We are a commune of inquiring, skeptical, politically centrist, capitalist, anglophile, traditionalist New England Yankee humans, humanoids, and animals with many interests beyond and above politics. Each of us has had a high-school education (or GED), but all had ADD so didn't pay attention very well, especially the dogs. Each one of us does "try my best to be just like I am," and none of us enjoys working for others, including for Maggie, from whom we receive neither a nickel nor a dime. Freedom from nags, cranks, government, do-gooders, control-freaks and idiots is all that we ask for.
Interesting article, Barrimeister. There's a link on the page to a short article that notes which companies are most likely to be sued if Congressional CO2 mandates are put into action. Anyone who thinks 'green acts' by Congress will just mean a few more dollars at the pump had better think again:
"No such suits have been filed yet, but should a cap on CO2 emissions be passed, lawsuits would most likely come not from environmentalists, says Beth Young, author of the Corporate Library report, but from pension or hedge funds that take a loss or index funds that canít dump the companyís stock."
And since large companies form mutual funds, which are what the average person has his money invested in (either directly or by their bank), everyone stands to lose.
But as far as your quandry goes, you raise an age-old question:
Is it 'unethical' if that's what people want?
You can't say that the lawyering is a "scam", in the sense that what they're doing is authentic legal work -- nothing scammy about it. Global warming, itself, might be a scam, but that's not the same thing. Saying you wouldn't do legal work for an environmental company because global warming is a hoax is like a defense attorney saying he'll only defend innocent men. That's not how lawyering works, and you know it.
And there's another aspect to it. Okay, let's say you don't want to earn the big bucks doing legal work for Greenpeace. Well, what about the other guy? Don't the companies deserve legal representation as the scam artists pick at their bones? Anything 'unethical' about that? If you view representing Greenpeace as 'unethical', then wouldn't defending the companies they attack be considered a 'noble calling'?
How about 'obligation'?
If you believe you're a good lawyer, and you believe companies (and individuals) are being unfairly attacked by the environmental activists, then don't you feel some kind of 'moral obligation' to help defend them?
And there's yet another element to it. As noted in the above quote, what if it's not Greenpeace who wants to hire you, but some hedge fund that just wants its money back? Money that belongs to simple folk like you and me. Anything 'unethical' about that?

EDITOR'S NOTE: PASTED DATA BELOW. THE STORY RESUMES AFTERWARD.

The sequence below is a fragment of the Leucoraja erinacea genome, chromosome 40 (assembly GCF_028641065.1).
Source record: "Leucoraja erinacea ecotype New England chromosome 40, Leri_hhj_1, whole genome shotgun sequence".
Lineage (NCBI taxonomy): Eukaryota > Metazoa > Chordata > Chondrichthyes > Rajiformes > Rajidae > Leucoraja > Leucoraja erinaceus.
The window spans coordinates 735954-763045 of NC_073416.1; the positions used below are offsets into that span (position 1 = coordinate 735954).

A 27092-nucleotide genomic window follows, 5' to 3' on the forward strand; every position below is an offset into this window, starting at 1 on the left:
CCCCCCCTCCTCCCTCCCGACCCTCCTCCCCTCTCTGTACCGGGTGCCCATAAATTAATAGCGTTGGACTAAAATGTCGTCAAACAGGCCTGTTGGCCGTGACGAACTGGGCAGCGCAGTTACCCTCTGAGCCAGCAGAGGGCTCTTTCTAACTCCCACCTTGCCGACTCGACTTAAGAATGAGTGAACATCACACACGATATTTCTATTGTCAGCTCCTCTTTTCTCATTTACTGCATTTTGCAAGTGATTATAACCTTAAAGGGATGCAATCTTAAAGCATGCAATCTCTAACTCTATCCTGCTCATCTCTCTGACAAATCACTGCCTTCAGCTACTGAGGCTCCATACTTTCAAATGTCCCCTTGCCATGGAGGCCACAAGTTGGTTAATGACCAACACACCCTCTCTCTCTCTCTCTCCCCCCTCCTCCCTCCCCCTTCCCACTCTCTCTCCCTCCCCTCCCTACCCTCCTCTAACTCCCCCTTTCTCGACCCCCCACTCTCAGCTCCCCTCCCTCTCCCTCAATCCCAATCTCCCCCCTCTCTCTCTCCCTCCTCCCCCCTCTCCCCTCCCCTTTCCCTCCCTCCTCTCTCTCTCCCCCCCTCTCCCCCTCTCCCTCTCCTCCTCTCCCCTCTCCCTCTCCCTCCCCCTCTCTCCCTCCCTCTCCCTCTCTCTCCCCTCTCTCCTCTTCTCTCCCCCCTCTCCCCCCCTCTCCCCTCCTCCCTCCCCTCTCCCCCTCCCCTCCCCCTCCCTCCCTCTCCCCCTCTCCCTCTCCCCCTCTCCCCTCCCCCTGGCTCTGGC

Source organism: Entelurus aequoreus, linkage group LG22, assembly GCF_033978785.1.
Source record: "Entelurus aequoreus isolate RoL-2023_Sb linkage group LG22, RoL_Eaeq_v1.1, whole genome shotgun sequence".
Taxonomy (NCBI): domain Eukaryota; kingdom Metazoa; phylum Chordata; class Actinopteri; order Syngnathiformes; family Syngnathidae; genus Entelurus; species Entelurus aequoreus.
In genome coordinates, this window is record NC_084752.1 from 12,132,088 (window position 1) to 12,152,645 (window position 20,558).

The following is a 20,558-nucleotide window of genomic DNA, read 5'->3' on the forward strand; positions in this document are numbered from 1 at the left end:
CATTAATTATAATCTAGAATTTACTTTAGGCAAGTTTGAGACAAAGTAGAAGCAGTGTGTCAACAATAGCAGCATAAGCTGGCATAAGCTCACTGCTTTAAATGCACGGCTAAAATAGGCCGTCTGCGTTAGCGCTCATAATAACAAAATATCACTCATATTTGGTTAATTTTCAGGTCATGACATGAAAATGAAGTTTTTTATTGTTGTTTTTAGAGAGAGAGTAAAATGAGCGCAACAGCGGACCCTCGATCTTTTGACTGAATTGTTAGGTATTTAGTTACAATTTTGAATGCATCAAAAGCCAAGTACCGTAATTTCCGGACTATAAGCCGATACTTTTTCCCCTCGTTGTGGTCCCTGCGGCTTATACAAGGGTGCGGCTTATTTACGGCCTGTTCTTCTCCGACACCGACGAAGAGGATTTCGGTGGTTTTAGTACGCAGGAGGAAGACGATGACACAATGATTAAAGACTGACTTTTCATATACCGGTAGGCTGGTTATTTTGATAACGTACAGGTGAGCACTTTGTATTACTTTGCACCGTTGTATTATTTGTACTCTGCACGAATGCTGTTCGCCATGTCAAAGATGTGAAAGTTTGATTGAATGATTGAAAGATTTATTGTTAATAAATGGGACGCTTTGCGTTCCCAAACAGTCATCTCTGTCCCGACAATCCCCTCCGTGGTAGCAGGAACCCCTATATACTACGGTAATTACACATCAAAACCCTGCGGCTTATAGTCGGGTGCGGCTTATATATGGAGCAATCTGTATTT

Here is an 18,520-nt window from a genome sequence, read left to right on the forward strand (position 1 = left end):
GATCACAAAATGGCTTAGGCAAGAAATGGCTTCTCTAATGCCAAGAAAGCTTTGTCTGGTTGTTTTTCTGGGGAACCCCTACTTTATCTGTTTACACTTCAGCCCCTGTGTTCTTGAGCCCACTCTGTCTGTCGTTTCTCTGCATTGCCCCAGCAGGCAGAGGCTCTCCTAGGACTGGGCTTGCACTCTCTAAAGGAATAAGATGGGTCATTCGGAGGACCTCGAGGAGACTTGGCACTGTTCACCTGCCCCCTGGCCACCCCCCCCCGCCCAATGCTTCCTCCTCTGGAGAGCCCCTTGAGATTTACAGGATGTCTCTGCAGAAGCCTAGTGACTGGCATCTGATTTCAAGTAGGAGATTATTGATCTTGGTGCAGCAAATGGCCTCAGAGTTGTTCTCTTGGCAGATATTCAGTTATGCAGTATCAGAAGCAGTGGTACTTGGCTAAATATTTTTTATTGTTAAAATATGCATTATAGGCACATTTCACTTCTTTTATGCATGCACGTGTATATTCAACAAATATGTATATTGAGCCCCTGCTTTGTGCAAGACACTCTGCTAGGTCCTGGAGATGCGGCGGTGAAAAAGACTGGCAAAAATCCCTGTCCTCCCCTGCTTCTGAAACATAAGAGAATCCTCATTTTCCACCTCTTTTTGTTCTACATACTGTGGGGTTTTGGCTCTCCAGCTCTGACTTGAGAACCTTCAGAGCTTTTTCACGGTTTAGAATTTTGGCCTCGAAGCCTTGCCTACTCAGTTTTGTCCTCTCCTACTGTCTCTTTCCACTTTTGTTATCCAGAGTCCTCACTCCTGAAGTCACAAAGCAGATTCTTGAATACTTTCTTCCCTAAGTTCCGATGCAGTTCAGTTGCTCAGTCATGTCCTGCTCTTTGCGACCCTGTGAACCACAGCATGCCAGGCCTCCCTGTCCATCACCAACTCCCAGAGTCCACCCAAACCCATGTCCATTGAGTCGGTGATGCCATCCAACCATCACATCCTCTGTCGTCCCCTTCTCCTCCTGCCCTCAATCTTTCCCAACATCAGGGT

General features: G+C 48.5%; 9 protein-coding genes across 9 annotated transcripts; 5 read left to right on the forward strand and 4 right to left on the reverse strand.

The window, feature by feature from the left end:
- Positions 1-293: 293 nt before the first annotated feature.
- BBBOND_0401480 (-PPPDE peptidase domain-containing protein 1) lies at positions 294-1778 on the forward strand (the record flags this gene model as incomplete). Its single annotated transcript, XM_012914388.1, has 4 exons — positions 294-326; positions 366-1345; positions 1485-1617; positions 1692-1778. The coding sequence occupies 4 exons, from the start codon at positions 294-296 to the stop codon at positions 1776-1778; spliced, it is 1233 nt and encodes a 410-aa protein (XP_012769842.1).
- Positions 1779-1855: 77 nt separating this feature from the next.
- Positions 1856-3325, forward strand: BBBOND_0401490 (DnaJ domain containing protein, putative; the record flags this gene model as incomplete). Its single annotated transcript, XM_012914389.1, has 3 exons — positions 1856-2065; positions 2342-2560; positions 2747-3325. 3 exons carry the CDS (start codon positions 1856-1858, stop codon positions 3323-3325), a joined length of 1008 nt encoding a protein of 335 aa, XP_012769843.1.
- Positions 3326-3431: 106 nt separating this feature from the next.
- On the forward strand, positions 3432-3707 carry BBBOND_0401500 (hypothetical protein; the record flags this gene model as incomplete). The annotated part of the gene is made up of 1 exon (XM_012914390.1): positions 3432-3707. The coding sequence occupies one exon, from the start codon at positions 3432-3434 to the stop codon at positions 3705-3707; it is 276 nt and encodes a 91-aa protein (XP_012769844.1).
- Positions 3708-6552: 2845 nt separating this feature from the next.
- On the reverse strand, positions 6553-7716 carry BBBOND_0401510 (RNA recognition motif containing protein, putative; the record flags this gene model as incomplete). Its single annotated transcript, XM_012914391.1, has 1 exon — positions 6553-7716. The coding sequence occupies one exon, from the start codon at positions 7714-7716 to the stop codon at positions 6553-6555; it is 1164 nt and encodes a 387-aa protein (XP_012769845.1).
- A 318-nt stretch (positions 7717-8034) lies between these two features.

But back to the original point of whether or not it's 'ethical' to take people's money when they're holding it out to you, begging you to take it, let me give you a parallel story.
A couple of years ago, when the phrase 'carbon credits' hit the scene, I suggested to a friend that we pool our resources and open a carbon credits business. It wouldn't be a "scam", in the sense that we'd actually hire companies in the Northwest to plant trees for us, thereby giving our customers what they paid for.
The question isn't whether or not the trees do any good, or if there are actually little carbon things out there that the trees will "offset", but whether or not the customers are satisfied. If they are, then any 'ethical' questions have been answered.
Your initial use of 'ethical' was in regard to the larger picture, but I would argue the contrary. I'd argue that it starts with the individual person, and larger picture be damned. If Greenpeace wants to pay you $700/hr to lobby Washington, then you do it wholeheartedly, with zeal, giving it your best, and sleep well at night.
Besides, wouldn't you be the first to claim that "the science is unsettled"? So you can't flat-out say either party is wrong. What if it turns out there really IS some atmospheric-crippling chemical combo that just hasn't been discovered yet, and you're the one who lobbies just the right Congresscritter who passes just the right bill that limits its production until its horrid nature is discovered?
You saying it couldn't happen?
I'd suggest you take that pencilneck self of yours straight over to the desk, grab a book on environmental law, digest every word, take some test somewhere to get some accredidation, and go for it. ________________________________________
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